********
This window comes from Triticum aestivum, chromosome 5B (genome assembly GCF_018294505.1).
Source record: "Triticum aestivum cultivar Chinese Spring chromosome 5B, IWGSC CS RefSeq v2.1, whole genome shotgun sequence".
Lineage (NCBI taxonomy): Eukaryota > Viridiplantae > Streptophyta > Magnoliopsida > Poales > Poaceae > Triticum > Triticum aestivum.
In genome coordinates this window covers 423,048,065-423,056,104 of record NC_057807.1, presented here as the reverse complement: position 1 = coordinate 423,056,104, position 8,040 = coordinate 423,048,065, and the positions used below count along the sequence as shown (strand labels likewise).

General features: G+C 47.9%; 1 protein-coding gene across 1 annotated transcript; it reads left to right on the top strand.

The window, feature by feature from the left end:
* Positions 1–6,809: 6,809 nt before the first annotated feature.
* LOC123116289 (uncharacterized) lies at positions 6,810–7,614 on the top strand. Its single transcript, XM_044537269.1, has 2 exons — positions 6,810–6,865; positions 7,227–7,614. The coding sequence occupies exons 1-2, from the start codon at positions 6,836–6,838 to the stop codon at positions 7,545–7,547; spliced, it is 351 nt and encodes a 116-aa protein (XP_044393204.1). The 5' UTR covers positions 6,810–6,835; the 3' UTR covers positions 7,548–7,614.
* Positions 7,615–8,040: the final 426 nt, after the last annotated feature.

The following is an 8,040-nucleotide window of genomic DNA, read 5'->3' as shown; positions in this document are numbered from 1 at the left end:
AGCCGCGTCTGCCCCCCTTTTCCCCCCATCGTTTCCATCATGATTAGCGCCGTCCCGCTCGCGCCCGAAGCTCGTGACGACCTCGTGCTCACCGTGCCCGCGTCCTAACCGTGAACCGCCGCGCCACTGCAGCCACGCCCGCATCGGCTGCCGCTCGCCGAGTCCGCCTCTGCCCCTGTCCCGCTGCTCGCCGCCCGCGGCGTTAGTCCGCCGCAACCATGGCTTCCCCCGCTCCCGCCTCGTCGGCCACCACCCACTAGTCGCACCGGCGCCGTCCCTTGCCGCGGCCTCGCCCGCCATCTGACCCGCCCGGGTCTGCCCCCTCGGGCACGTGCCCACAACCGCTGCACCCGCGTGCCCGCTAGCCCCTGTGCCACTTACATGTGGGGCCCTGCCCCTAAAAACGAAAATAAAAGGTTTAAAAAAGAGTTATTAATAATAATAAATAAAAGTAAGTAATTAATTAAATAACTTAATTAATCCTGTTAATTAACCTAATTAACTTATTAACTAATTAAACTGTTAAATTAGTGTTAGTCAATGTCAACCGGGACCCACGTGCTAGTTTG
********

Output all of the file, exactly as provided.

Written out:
This window comes from Triticum aestivum, chromosome 5B (genome assembly GCF_018294505.1).
Source record: "Triticum aestivum cultivar Chinese Spring chromosome 5B, IWGSC CS RefSeq v2.1, whole genome shotgun sequence".
Lineage (NCBI taxonomy): Eukaryota > Viridiplantae > Streptophyta > Magnoliopsida > Poales > Poaceae > Triticum > Triticum aestivum.
In genome coordinates this window covers 423,048,065-423,056,104 of record NC_057807.1, presented here as the reverse complement: position 1 = coordinate 423,056,104, position 8,040 = coordinate 423,048,065, and the positions used below count along the sequence as shown (strand labels likewise).

General features: G+C 47.9%; 1 protein-coding gene across 1 annotated transcript; it reads left to right on the top strand.

The window, feature by feature from the left end:
* Positions 1–6,809: 6,809 nt before the first annotated feature.
* LOC123116289 (uncharacterized) lies at positions 6,810–7,614 on the top strand. Its single transcript, XM_044537269.1, has 2 exons — positions 6,810–6,865; positions 7,227–7,614. The coding sequence occupies exons 1-2, from the start codon at positions 6,836–6,838 to the stop codon at positions 7,545–7,547; spliced, it is 351 nt and encodes a 116-aa protein (XP_044393204.1). The 5' UTR covers positions 6,810–6,835; the 3' UTR covers positions 7,548–7,614.
* Positions 7,615–8,040: the final 426 nt, after the last annotated feature.

The following is an 8,040-nucleotide window of genomic DNA, read 5'->3' as shown; positions in this document are numbered from 1 at the left end:
AGCCGCGTCTGCCCCCCTTTTCCCCCCATCGTTTCCATCATGATTAGCGCCGTCCCGCTCGCGCCCGAAGCTCGTGACGACCTCGTGCTCACCGTGCCCGCGTCCTAACCGTGAACCGCCGCGCCACTGCAGCCACGCCCGCATCGGCTGCCGCTCGCCGAGTCCGCCTCTGCCCCTGTCCCGCTGCTCGCCGCCCGCGGCGTTAGTCCGCCGCAACCATGGCTTCCCCCGCTCCCGCCTCGTCGGCCACCACCCACTAGTCGCACCGGCGCCGTCCCTTGCCGCGGCCTCGCCCGCCATCTGACCCGCCCGGGTCTGCCCCCTCGGGCACGTGCCCACAACCGCTGCACCCGCGTGCCCGCTAGCCCCTGTGCCACTTACATGTGGGGCCCTGCCCCTAAAAACGAAAATAAAAGGTTTAAAAAAGAGTTATTAATAATAATAAATAAAAGTAAGTAATTAATTAAATAACTTAATTAATCCTGTTAATTAACCTAATTAACTTATTAACTAATTAAACTGTTAAATTAGTGTTAGTCAATGTCAACCGGGACCCACGTGCTAGTTTG